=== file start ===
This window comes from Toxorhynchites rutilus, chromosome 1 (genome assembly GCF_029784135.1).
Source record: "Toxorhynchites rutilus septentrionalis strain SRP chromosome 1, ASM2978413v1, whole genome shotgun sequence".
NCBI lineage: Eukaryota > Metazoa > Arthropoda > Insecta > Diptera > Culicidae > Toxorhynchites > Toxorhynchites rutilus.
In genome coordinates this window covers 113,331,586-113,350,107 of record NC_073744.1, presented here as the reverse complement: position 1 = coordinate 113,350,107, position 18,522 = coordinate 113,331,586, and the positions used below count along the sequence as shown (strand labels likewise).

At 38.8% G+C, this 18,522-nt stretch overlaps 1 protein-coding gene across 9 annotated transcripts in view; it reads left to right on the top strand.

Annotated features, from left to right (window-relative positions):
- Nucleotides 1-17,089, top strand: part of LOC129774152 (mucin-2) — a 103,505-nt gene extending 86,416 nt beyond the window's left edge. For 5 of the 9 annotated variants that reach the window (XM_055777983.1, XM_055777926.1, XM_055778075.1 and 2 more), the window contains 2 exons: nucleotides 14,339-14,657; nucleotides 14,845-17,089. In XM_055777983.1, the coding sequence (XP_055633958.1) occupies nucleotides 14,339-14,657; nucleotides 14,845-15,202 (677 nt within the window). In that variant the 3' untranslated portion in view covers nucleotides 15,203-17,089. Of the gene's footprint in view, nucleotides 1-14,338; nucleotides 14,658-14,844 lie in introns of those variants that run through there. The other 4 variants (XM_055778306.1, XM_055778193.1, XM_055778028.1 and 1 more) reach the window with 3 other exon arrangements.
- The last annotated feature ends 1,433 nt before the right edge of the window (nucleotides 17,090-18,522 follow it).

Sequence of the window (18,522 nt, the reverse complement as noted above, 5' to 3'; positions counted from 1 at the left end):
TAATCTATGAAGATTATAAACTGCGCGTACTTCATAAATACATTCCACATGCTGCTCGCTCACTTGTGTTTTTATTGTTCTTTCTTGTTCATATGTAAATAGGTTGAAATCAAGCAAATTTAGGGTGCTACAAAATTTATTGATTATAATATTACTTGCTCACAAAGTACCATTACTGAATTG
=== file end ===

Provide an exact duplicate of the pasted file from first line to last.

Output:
This window comes from Toxorhynchites rutilus, chromosome 1 (genome assembly GCF_029784135.1).
Source record: "Toxorhynchites rutilus septentrionalis strain SRP chromosome 1, ASM2978413v1, whole genome shotgun sequence".
NCBI lineage: Eukaryota > Metazoa > Arthropoda > Insecta > Diptera > Culicidae > Toxorhynchites > Toxorhynchites rutilus.
In genome coordinates this window covers 113,331,586-113,350,107 of record NC_073744.1, presented here as the reverse complement: position 1 = coordinate 113,350,107, position 18,522 = coordinate 113,331,586, and the positions used below count along the sequence as shown (strand labels likewise).

At 38.8% G+C, this 18,522-nt stretch overlaps 1 protein-coding gene across 9 annotated transcripts in view; it reads left to right on the top strand.

Annotated features, from left to right (window-relative positions):
- Nucleotides 1-17,089, top strand: part of LOC129774152 (mucin-2) — a 103,505-nt gene extending 86,416 nt beyond the window's left edge. For 5 of the 9 annotated variants that reach the window (XM_055777983.1, XM_055777926.1, XM_055778075.1 and 2 more), the window contains 2 exons: nucleotides 14,339-14,657; nucleotides 14,845-17,089. In XM_055777983.1, the coding sequence (XP_055633958.1) occupies nucleotides 14,339-14,657; nucleotides 14,845-15,202 (677 nt within the window). In that variant the 3' untranslated portion in view covers nucleotides 15,203-17,089. Of the gene's footprint in view, nucleotides 1-14,338; nucleotides 14,658-14,844 lie in introns of those variants that run through there. The other 4 variants (XM_055778306.1, XM_055778193.1, XM_055778028.1 and 1 more) reach the window with 3 other exon arrangements.
- The last annotated feature ends 1,433 nt before the right edge of the window (nucleotides 17,090-18,522 follow it).

Sequence of the window (18,522 nt, the reverse complement as noted above, 5' to 3'; positions counted from 1 at the left end):
TAATCTATGAAGATTATAAACTGCGCGTACTTCATAAATACATTCCACATGCTGCTCGCTCACTTGTGTTTTTATTGTTCTTTCTTGTTCATATGTAAATAGGTTGAAATCAAGCAAATTTAGGGTGCTACAAAATTTATTGATTATAATATTACTTGCTCACAAAGTACCATTACTGAATTG